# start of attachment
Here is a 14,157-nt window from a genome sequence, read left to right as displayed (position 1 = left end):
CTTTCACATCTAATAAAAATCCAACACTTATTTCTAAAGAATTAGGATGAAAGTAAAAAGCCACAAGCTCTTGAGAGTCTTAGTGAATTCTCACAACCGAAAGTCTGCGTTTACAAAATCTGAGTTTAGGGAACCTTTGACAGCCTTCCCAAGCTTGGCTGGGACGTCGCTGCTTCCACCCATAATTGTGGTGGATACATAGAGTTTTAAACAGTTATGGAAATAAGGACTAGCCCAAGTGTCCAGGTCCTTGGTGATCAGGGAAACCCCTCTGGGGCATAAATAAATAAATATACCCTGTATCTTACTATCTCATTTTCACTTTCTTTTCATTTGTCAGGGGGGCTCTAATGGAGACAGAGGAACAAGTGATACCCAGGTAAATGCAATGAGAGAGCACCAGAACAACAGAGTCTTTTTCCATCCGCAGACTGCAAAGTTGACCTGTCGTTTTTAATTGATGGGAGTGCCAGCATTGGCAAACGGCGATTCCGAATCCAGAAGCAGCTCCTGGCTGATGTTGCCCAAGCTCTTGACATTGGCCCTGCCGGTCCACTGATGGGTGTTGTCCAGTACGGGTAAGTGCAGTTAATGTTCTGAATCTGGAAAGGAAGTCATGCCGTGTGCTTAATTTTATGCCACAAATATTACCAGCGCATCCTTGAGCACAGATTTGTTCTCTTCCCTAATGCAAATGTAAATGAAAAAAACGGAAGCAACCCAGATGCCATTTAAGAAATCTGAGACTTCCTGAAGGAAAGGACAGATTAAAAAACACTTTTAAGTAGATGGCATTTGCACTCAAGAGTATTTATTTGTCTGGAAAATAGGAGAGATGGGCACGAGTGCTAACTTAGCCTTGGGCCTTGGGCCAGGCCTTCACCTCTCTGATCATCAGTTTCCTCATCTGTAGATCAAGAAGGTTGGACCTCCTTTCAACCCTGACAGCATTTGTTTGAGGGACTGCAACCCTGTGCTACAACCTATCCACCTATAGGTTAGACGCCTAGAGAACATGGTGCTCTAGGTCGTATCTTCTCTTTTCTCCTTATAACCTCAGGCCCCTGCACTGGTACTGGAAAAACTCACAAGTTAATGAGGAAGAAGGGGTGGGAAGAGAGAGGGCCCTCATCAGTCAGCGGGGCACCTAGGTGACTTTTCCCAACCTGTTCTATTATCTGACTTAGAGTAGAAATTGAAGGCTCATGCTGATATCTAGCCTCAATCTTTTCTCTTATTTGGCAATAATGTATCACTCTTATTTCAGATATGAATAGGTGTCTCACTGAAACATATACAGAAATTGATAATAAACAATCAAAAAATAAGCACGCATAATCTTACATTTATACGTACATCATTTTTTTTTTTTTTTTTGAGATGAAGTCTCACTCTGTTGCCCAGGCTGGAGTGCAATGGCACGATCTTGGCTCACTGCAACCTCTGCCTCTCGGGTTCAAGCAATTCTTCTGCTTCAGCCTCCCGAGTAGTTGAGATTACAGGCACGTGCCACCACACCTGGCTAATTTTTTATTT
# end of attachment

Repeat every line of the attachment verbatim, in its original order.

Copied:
Here is a 14,157-nt window from a genome sequence, read left to right as displayed (position 1 = left end):
CTTTCACATCTAATAAAAATCCAACACTTATTTCTAAAGAATTAGGATGAAAGTAAAAAGCCACAAGCTCTTGAGAGTCTTAGTGAATTCTCACAACCGAAAGTCTGCGTTTACAAAATCTGAGTTTAGGGAACCTTTGACAGCCTTCCCAAGCTTGGCTGGGACGTCGCTGCTTCCACCCATAATTGTGGTGGATACATAGAGTTTTAAACAGTTATGGAAATAAGGACTAGCCCAAGTGTCCAGGTCCTTGGTGATCAGGGAAACCCCTCTGGGGCATAAATAAATAAATATACCCTGTATCTTACTATCTCATTTTCACTTTCTTTTCATTTGTCAGGGGGGCTCTAATGGAGACAGAGGAACAAGTGATACCCAGGTAAATGCAATGAGAGAGCACCAGAACAACAGAGTCTTTTTCCATCCGCAGACTGCAAAGTTGACCTGTCGTTTTTAATTGATGGGAGTGCCAGCATTGGCAAACGGCGATTCCGAATCCAGAAGCAGCTCCTGGCTGATGTTGCCCAAGCTCTTGACATTGGCCCTGCCGGTCCACTGATGGGTGTTGTCCAGTACGGGTAAGTGCAGTTAATGTTCTGAATCTGGAAAGGAAGTCATGCCGTGTGCTTAATTTTATGCCACAAATATTACCAGCGCATCCTTGAGCACAGATTTGTTCTCTTCCCTAATGCAAATGTAAATGAAAAAAACGGAAGCAACCCAGATGCCATTTAAGAAATCTGAGACTTCCTGAAGGAAAGGACAGATTAAAAAACACTTTTAAGTAGATGGCATTTGCACTCAAGAGTATTTATTTGTCTGGAAAATAGGAGAGATGGGCACGAGTGCTAACTTAGCCTTGGGCCTTGGGCCAGGCCTTCACCTCTCTGATCATCAGTTTCCTCATCTGTAGATCAAGAAGGTTGGACCTCCTTTCAACCCTGACAGCATTTGTTTGAGGGACTGCAACCCTGTGCTACAACCTATCCACCTATAGGTTAGACGCCTAGAGAACATGGTGCTCTAGGTCGTATCTTCTCTTTTCTCCTTATAACCTCAGGCCCCTGCACTGGTACTGGAAAAACTCACAAGTTAATGAGGAAGAAGGGGTGGGAAGAGAGAGGGCCCTCATCAGTCAGCGGGGCACCTAGGTGACTTTTCCCAACCTGTTCTATTATCTGACTTAGAGTAGAAATTGAAGGCTCATGCTGATATCTAGCCTCAATCTTTTCTCTTATTTGGCAATAATGTATCACTCTTATTTCAGATATGAATAGGTGTCTCACTGAAACATATACAGAAATTGATAATAAACAATCAAAAAATAAGCACGCATAATCTTACATTTATACGTACATCATTTTTTTTTTTTTTTTTGAGATGAAGTCTCACTCTGTTGCCCAGGCTGGAGTGCAATGGCACGATCTTGGCTCACTGCAACCTCTGCCTCTCGGGTTCAAGCAATTCTTCTGCTTCAGCCTCCCGAGTAGTTGAGATTACAGGCACGTGCCACCACACCTGGCTAATTTTTTATTT